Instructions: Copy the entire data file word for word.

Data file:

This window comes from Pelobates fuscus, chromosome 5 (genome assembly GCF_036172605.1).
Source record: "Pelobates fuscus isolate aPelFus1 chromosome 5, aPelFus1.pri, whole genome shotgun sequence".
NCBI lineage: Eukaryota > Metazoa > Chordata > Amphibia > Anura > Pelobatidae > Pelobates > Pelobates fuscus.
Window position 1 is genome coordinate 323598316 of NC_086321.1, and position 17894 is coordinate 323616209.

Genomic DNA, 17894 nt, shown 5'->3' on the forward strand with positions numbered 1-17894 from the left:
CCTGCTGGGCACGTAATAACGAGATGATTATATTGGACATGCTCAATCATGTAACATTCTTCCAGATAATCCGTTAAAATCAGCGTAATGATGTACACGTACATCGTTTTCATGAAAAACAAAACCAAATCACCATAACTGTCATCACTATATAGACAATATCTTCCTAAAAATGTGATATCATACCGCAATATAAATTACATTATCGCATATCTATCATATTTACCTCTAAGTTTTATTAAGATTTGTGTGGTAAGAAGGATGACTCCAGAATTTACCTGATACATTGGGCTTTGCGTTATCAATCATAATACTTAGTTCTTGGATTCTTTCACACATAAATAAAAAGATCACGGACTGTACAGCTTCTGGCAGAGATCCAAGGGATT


This window comes from Pelobates fuscus, chromosome 5 (genome assembly GCF_036172605.1).
Source record: "Pelobates fuscus isolate aPelFus1 chromosome 5, aPelFus1.pri, whole genome shotgun sequence".
NCBI lineage: Eukaryota > Metazoa > Chordata > Amphibia > Anura > Pelobatidae > Pelobates > Pelobates fuscus.
Window position 1 is genome coordinate 323598316 of NC_086321.1, and position 17894 is coordinate 323616209.

Genomic DNA, 17894 nt, shown 5'->3' on the forward strand with positions numbered 1-17894 from the left:
CCTGCTGGGCACGTAATAACGAGATGATTATATTGGACATGCTCAATCATGTAACATTCTTCCAGATAATCCGTTAAAATCAGCGTAATGATGTACACGTACATCGTTTTCATGAAAAACAAAACCAAATCACCATAACTGTCATCACTATATAGACAATATCTTCCTAAAAATGTGATATCATACCGCAATATAAATTACATTATCGCATATCTATCATATTTACCTCTAAGTTTTATTAAGATTTGTGTGGTAAGAAGGATGACTCCAGAATTTACCTGATACATTGGGCTTTGCGTTATCAATCATAATACTTAGTTCTTGGATTCTTTCACACATAAATAAAAAGATCACGGACTGTACAGCTTCTGGCAGAGATCCAAGGGATT